Financial constraints often force fleet managers to make tough equipment decisions. Should I repair a vehicle or replace it?
If I do repair it, how much work should I do? Just enough to get by or a complete overhaul? Is it better to replace two low-cost units or one higher-cost unit?
In far too many cases, the answers to these questions are based on educated guesses or are driven by external decision-makers with their own agendas. One of the best financial analysis tools available to fleet managers for making decisions of this nature is the net present value (NPV) life cycle cost analysis. Instead of relying on guesswork, and not being able to fully defend your position, a NPV life-cycle cost analysis will show you the true total cost of each alternative.
Many fleet managers have used life-cycle cost studies for years. Unfortunately, the usual study only considers direct cash flows. A typical logic thread might be something like: If I spend $1,000 today, I will save $250 a year, which means I will recoup my investment in four years.
There are two faults with this type of analysis. First, it does not consider the time value of money. Secondly, decisions made by a fleet manager working for a tax-paying entity have a direct impact on the taxes the entity pays. An after-tax NPV life-cycle cost analysis addresses both of these issues.
What is the Difference?
The time value of money is directly related to an entity's cost of money. A tax-paying business's cost is normally considered to be its minimum acceptable internal rate of return. For a government agency, it is typically the weighted cost of debt (direct loans, bonds, etc.). This cost of money, which is normally expressed as a percentage, means that one dollar at some point in the future, is worth less than a dollar in hand today. For a given cost of money, the current value of a dollar at some point in the future is known as its present value. The total present values of a series of related expenditures, spread over a period of time, is referred to as the net present value.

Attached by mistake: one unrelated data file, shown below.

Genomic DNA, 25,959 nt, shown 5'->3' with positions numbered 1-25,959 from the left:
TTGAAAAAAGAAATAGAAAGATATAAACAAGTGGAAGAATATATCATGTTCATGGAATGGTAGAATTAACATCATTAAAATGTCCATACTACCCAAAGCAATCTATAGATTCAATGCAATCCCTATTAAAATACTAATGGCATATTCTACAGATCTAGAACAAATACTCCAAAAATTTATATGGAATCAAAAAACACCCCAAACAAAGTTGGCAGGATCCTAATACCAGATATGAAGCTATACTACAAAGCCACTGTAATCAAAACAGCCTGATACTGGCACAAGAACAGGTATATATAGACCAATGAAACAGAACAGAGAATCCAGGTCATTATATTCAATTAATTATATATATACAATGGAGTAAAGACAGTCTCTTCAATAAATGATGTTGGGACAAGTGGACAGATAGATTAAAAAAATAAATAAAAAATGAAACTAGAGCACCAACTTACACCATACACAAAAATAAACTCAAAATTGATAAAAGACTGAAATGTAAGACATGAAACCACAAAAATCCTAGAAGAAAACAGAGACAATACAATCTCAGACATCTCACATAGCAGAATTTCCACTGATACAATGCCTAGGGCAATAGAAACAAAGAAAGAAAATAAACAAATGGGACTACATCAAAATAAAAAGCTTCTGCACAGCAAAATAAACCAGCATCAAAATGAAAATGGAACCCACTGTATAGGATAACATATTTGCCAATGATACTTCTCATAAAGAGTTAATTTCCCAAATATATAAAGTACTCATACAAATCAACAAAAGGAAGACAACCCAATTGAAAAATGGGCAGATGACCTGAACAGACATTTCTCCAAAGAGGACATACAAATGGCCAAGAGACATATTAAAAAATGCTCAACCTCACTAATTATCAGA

If an entity pays taxes, the fleet manager must also consider the true bottom-line cost of an expenditure after taxes. Ordinary expenses reduce gross income, which in turn reduces tax liabilities. This effect is known as a tax shield. For example, if your entity has a total effective tax rate of 30%, a dollar of ordinary expenses only costs 70 cents after taxes. Capital expenditures, on the other hand, must be depreciated over a period of years, so the NPV of the series of depreciation allowances is less than the actual capital expenditure.
The following is a very basic example of a tax shield. Let's say that your business has a tentative gross profit of $1,000 for a period, and the effective tax rate is 10 percent. That means that you will owe $100 in taxes for the period, leaving you with a net income of $900. If you incur an expenditure of $100, your gross profit will drop to $900 and your tax liability will drop to $90. That means that your net income will be $810, so the additional $100 expenditure actually only costs you $90 after taxes. Many businesses have total effective tax rates in excess of 40% to 50%, so the impact of a tax shield can be very significant to the bottom line.
Using an After-Tax NPV Life-cycle Cost Analysis
Admittedly, most fleet managers are not familiar with this type of financial analysis, but available spreadsheet programs perform the calculations for you once you input the necessary information. The biggest single issue the fleet manager faces with this type of analysis is that it documents the total cost to the entity, as opposed to just the fleet manager's budget. However, your financial people are probably very familiar with the concept, so if you are in a position to work with them, you may be able to use this type of analysis to document your stewardship of the entity's budget and get additional funds when justified by your analysis.